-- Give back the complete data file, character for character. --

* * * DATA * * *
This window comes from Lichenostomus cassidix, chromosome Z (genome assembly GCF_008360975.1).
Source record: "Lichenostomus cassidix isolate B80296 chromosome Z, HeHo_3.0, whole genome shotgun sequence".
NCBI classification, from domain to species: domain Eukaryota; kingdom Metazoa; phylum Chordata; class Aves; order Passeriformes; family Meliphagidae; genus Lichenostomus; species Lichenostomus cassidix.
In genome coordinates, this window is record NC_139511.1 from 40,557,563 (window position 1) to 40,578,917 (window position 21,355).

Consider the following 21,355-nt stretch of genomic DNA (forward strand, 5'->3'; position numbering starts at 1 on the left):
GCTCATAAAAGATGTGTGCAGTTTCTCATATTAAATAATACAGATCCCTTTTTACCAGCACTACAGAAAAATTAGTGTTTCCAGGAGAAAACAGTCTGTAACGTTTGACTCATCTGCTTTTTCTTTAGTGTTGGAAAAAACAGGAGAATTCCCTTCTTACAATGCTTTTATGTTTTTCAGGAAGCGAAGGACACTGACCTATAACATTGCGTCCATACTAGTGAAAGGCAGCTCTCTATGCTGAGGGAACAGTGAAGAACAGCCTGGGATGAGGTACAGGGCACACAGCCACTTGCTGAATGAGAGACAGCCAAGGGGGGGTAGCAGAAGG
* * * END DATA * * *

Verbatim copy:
This window comes from Lichenostomus cassidix, chromosome Z (genome assembly GCF_008360975.1).
Source record: "Lichenostomus cassidix isolate B80296 chromosome Z, HeHo_3.0, whole genome shotgun sequence".
NCBI classification, from domain to species: domain Eukaryota; kingdom Metazoa; phylum Chordata; class Aves; order Passeriformes; family Meliphagidae; genus Lichenostomus; species Lichenostomus cassidix.
In genome coordinates, this window is record NC_139511.1 from 40,557,563 (window position 1) to 40,578,917 (window position 21,355).

Consider the following 21,355-nt stretch of genomic DNA (forward strand, 5'->3'; position numbering starts at 1 on the left):
GCTCATAAAAGATGTGTGCAGTTTCTCATATTAAATAATACAGATCCCTTTTTACCAGCACTACAGAAAAATTAGTGTTTCCAGGAGAAAACAGTCTGTAACGTTTGACTCATCTGCTTTTTCTTTAGTGTTGGAAAAAACAGGAGAATTCCCTTCTTACAATGCTTTTATGTTTTTCAGGAAGCGAAGGACACTGACCTATAACATTGCGTCCATACTAGTGAAAGGCAGCTCTCTATGCTGAGGGAACAGTGAAGAACAGCCTGGGATGAGGTACAGGGCACACAGCCACTTGCTGAATGAGAGACAGCCAAGGGGGGGTAGCAGAAGG